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Brazilian Journal of Psychiatry

Print version ISSN 1516-4446On-line version ISSN 1809-452X

Rev. Bras. Psiquiatr. vol.25 no.3 São Paulo Sept. 2003

http://dx.doi.org/10.1590/S1516-44462003000300005 

ARTIGO ORIGINAL

 

Strengths and difficulties questionnaire (SDQ): a study of school children in Ribeirão Preto

 

Questionário de capacidades e dificuldades (SDQ): um estudo em escolares de Ribeirão Preto

 

 

Camilo Ramos Cury; José Hércules Golfeto

Clinical Hospital of the Medical School of Ribeirão Preto of the University of São Paulo. Child Psychiatry Ambulatory. Ribeirão Preto, SP, Brazil

Correspondence

 

 


ABSTRACT

OBJECTIVE: The objective of this study is to investigate possible child psychiatric disorders using the strengths and difficulties questionnaire (SDQ).
METHOD: SDQ is a questionnaire that screens child mental health problems, comprising a total of 25 items divided in five subscales: emotional problems, hyperactivity, relationship, conduct and pro-social behavior, with five items in each subscale. We also used the impact supplement that evaluates the impairment caused by symptoms. Out of 143 children randomly chosen from a public school of Ribeirão Preto, 107 questionnaires were correctly filled in by parents. Teachers received 114 questionnaires (regarding children with parents' consent), and 108 questionnaires were correctly filled in. As a final sample, we obtained 112 questionnaires answered by parents or teachers.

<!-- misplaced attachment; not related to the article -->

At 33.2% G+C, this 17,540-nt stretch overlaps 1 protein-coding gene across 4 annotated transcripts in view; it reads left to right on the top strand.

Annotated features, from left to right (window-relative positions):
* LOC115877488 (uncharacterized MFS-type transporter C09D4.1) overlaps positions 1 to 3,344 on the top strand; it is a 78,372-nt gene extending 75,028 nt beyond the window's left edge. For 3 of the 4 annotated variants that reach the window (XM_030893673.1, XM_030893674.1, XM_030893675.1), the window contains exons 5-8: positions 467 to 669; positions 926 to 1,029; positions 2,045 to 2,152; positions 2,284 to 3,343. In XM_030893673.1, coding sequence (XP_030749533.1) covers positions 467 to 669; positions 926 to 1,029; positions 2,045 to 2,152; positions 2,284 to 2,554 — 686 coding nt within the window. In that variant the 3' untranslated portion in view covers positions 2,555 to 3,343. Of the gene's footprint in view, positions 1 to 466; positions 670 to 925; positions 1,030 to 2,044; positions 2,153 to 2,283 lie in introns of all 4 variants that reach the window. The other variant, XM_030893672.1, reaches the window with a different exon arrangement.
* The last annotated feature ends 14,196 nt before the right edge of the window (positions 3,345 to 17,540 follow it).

RESULTS: In the questionnaires answered by the parents, we obtained high scorings such as 30.8% for emotional symptoms, 17,7% for conduct disorders, 16.8% for hyperactivity, 14% for interpersonal relationships, 18,7% for the total scores and 10.2% for the impact supplement. Questionnaires answered by the teachers had 1.83% for emotional symptoms, 8.25% for conduct disorders, 8.25% for hyperactivity, 2.75% for interpersonal relationships, 8.25% for the total scoring and 4.58% for the impact supplement. Combining the results obtained from parents and teachers we have diagnostic hypotheses in the frequencies of 7.14% for emotional disorders, 9.82% for conduct disorders, and 12.5% for psychiatric disorder not otherwise specified and no combination was noted between parents and teachers for hyperactivity. Mean age was 8.18 years, with 63% of the children being male and 37% female.